Filling Critical Gaps, a Foundation Looks to Realize the Promise of Opportunity Zones
Monday, August 19, 2019
By Liz Longley
The Kresge Foundation works to create pathways to opportunities for low-income Americans, especially in urban areas, and it has a long track record of embracing new strategies, including impact investing, to give people a chance to join the financial mainstream. So when legislation within the 2017 Tax Cuts and Jobs Act showed the potential to help distressed communities make gains, Kresge got out in front of it.
That law is the Opportunity Act, which was designed to catalyze prosperity in places that have been bypassed by recent economic growth. The most important new program to address urban revitalization in decades, it provides private investors with significant tax incentives on unrealized capital gains in return for long-term investments in Opportunity Zones (OZs). Within just two years, the IRS—under the auspices of the U.S. Treasury—has certified nearly 9,000 zones in low-income, high poverty census tracts in all 50 states, putting them in the path of up to $6 trillion in capital.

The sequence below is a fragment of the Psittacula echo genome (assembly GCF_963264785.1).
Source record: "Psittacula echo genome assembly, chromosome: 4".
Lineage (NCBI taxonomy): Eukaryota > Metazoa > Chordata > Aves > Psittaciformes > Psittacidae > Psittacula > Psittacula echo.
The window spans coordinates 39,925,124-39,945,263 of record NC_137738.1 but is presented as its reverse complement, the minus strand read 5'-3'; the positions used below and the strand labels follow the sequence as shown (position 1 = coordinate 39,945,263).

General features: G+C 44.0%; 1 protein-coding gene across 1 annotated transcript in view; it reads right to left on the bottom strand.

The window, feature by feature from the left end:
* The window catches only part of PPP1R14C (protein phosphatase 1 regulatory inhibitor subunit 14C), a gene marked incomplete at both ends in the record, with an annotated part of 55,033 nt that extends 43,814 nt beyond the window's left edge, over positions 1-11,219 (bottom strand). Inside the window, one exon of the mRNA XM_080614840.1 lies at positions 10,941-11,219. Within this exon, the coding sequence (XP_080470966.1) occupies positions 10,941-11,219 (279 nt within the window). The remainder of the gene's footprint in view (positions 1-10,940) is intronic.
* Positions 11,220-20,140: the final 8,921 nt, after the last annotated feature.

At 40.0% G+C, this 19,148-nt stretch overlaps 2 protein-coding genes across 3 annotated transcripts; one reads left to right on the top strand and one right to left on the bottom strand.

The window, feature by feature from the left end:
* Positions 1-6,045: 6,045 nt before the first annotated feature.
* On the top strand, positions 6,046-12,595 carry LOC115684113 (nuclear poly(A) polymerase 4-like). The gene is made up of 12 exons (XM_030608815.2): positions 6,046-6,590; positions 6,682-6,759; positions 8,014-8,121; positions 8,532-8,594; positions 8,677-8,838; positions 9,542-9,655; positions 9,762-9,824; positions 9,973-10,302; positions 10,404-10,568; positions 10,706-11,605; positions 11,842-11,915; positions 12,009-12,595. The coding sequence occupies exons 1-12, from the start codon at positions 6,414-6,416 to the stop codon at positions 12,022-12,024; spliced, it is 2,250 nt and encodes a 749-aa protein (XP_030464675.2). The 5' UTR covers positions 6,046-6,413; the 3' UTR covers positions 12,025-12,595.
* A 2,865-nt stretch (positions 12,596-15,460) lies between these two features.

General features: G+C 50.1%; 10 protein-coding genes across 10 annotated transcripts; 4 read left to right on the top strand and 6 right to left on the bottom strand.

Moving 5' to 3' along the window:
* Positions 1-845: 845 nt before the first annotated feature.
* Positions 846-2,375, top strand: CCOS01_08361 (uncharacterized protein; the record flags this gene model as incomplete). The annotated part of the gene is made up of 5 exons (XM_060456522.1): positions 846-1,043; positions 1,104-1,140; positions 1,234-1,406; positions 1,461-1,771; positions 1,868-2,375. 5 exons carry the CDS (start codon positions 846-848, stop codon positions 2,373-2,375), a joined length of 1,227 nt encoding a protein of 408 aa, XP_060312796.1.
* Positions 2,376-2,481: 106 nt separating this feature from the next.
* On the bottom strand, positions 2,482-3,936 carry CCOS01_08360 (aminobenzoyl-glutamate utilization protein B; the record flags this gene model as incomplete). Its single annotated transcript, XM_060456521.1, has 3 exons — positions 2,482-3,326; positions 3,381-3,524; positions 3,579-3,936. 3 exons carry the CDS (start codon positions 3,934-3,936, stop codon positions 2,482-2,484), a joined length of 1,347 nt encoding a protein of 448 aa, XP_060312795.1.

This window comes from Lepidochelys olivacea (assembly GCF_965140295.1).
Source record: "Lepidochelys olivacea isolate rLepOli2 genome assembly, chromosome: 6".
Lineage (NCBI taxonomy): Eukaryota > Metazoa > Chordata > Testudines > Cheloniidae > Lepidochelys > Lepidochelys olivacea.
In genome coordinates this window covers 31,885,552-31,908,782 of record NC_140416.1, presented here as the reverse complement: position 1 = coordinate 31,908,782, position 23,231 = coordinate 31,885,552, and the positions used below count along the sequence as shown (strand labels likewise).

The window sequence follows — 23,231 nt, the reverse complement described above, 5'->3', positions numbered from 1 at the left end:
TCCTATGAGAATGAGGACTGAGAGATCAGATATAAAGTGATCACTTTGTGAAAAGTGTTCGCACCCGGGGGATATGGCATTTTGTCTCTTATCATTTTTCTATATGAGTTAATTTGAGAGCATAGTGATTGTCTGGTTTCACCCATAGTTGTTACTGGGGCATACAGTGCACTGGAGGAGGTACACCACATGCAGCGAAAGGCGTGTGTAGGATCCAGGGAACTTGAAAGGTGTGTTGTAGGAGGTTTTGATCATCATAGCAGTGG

That’s the promise. The catch is that the act came with few rules and resources to ensure that it works as intended. There are no set incentives for investing in, say, affordable housing over a luxury high-rise—raising the risk of gentrification. Transparency is nonexistent.
Photo courtesy of Yianni Mathioudakis.